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Calls To Amend ANC Constitution On How MPs Should Vote In 'No Confidence' Motions

"One day we will find ourselves out of power... It will be taken away from us through the barrel of the voting process in Parliament, which is not a gun."

08/12/2017 11:04 SAST | Updated 08/12/2017 11:04 SAST
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Some in the ANC have proposed that the party amend its constitution to include expectations on how its members of Parliament should vote should future motions of no confidence be brought against its leaders.

Police Minister Fikile Mbalula, speaking to journalists during a media briefing in his capacity as head of the ANC's subcommittee on Organisational Renewal, said caucus responsibilities was a consideration they hoped the party would discuss when it goes to its 54th National Elective Conference next week.

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"One day we will find ourselves out of power when power was given to us by the people, it will be taken away from us through the barrel of the voting process in Parliament, which is not a gun," Mbalula said on Thursday.

"It is equally democratic, but people have actually now been asked to become [conscious] and vote with their conscience to undermine the party rule in relation with the decisions the party would have taken," he added, referring to the August motion of no confidence which almost saw President Jacob Zuma and his administration ousted.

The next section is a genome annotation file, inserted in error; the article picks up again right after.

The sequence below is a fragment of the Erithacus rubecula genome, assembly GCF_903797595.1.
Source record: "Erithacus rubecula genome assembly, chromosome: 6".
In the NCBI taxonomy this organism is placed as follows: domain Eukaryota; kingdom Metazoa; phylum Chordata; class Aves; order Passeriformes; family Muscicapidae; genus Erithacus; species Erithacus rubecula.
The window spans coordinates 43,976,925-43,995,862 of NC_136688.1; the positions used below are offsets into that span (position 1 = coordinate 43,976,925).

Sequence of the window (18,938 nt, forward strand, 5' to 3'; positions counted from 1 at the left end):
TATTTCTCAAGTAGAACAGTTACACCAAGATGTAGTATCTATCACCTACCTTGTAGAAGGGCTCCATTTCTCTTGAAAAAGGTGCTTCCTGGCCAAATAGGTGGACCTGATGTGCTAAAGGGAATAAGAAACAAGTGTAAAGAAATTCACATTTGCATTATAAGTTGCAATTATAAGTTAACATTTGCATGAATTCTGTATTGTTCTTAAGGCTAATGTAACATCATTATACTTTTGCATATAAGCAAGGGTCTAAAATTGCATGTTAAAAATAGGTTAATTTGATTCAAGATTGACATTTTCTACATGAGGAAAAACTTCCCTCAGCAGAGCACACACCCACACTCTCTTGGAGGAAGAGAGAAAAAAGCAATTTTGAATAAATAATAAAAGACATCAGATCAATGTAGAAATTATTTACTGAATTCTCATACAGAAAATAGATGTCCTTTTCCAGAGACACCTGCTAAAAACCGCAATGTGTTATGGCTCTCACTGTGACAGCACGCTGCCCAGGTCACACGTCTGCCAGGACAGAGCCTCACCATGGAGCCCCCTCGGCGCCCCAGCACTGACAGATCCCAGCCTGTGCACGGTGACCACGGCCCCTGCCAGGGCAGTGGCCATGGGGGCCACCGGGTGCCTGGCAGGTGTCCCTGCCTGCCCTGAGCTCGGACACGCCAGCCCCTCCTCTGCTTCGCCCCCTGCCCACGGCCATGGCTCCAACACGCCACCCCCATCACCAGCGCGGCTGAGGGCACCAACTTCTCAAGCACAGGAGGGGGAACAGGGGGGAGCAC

Opposition parties won a bid to have MPs vote via secret ballot and urged those in the ANC to go against the wishes of the political party and instead rely on their conscience. Several ANC MPs including the likes of Mondli Gungubele, and now former ANC member Makhosi Khoza, had indicated that they would not toe the party line.

'Conscience of the party'

Mbalula said the secret ballot motion, which the ANC narrowly defeated, taught the liberation movement a lesson.

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"The responsibility for members in that particular caucus must be enshrined and find expression in the constitution so that it shouldn't be this thing that caucus is independent and people vote with their conscience and not with the conscience of the party," said Mbalula.

He added that the proposal, which did not come up in the lead up and during the ANC's June policy conference was based on its recent experiences.

Mbalula again outlined some of the policy propositions to renew the party and address the numerous ills which plague the ANC, which included considerations of whether to expand the top six of the party, to reduce its national executive committee or to rework its national working committee.

The ANC will also debate ways towards modernising some of its outdated systems when it comes to enrolling new membership.

"Digital is long overdue. People want to join anywhere and anytime but they can't," he said.

He also said the party needed to consider how it approached presidential candidates, and the work of the electoral college.

Mbalula said that it often happened that leaders who were stepping up and saying they were ready to lead were viewed in a negative way, and it was now time to allow leaders to express themselves to members.

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